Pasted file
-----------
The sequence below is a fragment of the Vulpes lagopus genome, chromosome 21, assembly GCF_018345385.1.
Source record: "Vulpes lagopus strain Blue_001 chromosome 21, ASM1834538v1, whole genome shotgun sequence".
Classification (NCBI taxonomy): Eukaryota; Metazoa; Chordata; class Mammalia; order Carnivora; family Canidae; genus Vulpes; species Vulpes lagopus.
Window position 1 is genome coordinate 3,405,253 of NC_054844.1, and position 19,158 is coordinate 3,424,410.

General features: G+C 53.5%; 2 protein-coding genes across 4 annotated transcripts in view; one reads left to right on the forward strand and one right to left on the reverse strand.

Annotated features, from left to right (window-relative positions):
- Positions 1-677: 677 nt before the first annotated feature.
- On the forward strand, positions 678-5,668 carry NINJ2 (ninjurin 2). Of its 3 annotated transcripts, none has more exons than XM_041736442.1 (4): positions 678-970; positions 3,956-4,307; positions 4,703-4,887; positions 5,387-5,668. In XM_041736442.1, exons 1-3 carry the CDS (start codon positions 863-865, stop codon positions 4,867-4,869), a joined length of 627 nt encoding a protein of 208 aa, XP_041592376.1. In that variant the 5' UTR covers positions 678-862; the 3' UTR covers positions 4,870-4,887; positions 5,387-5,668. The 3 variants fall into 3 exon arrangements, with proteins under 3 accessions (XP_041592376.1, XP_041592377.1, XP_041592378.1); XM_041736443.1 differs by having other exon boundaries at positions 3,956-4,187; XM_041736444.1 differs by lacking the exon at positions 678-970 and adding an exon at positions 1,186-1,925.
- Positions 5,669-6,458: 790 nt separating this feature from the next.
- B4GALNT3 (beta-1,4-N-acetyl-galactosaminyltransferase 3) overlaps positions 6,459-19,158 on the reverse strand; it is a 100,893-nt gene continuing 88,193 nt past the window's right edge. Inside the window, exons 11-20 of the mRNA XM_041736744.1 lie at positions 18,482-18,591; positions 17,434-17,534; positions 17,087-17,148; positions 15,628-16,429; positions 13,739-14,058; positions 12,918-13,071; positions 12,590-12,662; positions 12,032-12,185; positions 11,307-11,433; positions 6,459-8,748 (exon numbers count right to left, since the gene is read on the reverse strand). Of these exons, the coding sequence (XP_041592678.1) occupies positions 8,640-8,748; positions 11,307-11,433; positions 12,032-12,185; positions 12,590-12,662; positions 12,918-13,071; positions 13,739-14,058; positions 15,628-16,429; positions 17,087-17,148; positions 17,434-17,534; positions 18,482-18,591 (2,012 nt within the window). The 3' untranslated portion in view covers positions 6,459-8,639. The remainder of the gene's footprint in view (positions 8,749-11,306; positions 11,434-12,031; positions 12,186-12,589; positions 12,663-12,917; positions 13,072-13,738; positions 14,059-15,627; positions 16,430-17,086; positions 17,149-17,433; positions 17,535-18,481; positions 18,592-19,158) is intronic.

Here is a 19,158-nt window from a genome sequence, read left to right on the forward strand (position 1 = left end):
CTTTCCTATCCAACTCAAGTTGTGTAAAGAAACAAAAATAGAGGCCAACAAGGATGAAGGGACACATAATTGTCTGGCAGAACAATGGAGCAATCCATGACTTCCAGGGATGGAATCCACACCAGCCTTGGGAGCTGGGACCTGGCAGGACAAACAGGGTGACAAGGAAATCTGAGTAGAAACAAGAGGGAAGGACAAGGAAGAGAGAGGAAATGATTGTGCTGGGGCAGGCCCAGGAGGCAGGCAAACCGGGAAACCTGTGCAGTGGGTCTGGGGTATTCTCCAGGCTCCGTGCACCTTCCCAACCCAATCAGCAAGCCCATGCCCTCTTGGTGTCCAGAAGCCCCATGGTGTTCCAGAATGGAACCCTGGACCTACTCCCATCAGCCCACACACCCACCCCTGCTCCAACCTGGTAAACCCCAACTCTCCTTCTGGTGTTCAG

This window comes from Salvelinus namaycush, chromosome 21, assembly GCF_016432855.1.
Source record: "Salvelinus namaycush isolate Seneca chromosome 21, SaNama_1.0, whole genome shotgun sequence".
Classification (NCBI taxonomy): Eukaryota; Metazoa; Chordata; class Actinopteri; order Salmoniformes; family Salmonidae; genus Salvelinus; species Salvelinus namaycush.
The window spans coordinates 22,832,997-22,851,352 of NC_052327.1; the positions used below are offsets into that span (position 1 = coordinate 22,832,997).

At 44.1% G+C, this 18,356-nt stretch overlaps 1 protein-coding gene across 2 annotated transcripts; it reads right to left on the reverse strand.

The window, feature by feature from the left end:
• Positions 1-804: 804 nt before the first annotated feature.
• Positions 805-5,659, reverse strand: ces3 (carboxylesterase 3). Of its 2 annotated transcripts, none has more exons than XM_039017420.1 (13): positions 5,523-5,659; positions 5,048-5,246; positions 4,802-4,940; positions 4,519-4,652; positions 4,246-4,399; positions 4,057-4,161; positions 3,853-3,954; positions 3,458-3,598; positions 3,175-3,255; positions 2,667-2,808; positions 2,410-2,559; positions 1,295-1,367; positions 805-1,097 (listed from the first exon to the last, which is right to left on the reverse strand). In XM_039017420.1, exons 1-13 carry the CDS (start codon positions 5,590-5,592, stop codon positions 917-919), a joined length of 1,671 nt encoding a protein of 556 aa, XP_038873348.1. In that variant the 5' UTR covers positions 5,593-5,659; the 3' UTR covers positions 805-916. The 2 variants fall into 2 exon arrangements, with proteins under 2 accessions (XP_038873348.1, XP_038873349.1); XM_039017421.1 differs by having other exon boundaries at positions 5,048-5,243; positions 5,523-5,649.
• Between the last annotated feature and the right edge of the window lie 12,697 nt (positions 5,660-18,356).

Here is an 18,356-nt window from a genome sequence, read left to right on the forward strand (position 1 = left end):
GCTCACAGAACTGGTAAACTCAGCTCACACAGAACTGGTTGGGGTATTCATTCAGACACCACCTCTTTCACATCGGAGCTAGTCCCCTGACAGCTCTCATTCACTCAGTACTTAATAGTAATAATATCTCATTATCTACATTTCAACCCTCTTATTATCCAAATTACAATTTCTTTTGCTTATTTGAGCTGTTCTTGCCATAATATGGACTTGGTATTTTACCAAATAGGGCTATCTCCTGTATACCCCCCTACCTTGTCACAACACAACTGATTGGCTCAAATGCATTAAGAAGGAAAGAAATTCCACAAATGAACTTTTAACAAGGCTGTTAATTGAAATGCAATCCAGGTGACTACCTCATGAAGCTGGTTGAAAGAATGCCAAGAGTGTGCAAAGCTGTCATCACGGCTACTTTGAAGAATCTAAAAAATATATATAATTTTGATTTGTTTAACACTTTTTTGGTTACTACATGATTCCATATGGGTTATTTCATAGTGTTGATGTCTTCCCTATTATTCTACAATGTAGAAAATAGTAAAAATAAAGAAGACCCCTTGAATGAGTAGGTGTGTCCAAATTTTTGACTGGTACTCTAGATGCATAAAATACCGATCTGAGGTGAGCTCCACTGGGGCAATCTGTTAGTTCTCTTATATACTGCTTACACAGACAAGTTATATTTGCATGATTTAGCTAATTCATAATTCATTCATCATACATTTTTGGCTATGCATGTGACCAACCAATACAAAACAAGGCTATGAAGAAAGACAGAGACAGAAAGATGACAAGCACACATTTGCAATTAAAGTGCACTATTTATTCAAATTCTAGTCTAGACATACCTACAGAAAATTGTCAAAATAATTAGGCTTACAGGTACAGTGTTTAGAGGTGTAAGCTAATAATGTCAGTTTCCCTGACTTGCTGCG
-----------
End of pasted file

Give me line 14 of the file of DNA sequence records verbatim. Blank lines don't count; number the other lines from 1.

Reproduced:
Source record: "Salvelinus namaycush isolate Seneca chromosome 21, SaNama_1.0, whole genome shotgun sequence".